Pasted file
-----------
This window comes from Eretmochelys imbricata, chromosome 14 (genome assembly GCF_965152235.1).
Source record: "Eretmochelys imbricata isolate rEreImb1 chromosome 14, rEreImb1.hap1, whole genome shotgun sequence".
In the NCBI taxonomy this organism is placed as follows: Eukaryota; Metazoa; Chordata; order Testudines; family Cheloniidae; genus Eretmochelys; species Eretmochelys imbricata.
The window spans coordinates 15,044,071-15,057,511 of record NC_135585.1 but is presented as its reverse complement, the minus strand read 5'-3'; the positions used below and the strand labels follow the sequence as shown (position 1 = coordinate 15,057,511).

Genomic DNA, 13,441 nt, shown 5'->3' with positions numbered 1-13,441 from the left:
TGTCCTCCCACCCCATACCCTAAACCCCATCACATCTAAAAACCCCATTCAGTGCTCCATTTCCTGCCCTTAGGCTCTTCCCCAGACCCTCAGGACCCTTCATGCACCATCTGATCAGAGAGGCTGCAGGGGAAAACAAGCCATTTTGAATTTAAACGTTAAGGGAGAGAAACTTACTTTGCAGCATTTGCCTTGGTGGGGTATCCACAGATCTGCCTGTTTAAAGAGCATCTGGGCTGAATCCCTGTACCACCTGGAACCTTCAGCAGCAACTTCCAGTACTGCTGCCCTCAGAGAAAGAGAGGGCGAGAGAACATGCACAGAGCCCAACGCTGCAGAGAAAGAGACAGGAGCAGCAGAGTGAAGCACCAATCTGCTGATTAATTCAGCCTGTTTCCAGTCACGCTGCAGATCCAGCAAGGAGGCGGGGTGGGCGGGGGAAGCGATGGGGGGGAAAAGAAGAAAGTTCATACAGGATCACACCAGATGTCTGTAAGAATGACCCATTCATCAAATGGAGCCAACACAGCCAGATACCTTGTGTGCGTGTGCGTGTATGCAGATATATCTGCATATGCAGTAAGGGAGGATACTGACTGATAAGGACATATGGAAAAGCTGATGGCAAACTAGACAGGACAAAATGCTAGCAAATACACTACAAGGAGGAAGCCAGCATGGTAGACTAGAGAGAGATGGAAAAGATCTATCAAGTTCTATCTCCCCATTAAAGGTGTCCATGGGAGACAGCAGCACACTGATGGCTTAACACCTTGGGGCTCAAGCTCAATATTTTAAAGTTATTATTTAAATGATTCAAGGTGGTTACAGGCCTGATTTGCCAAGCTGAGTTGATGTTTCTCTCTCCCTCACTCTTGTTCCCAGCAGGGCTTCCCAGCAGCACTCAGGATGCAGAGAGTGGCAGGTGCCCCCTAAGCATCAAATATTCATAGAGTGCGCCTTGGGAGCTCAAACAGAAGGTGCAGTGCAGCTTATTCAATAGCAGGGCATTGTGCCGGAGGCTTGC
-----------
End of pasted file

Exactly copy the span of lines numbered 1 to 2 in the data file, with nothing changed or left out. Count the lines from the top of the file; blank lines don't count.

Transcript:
This window comes from Eretmochelys imbricata, chromosome 14 (genome assembly GCF_965152235.1).
Source record: "Eretmochelys imbricata isolate rEreImb1 chromosome 14, rEreImb1.hap1, whole genome shotgun sequence".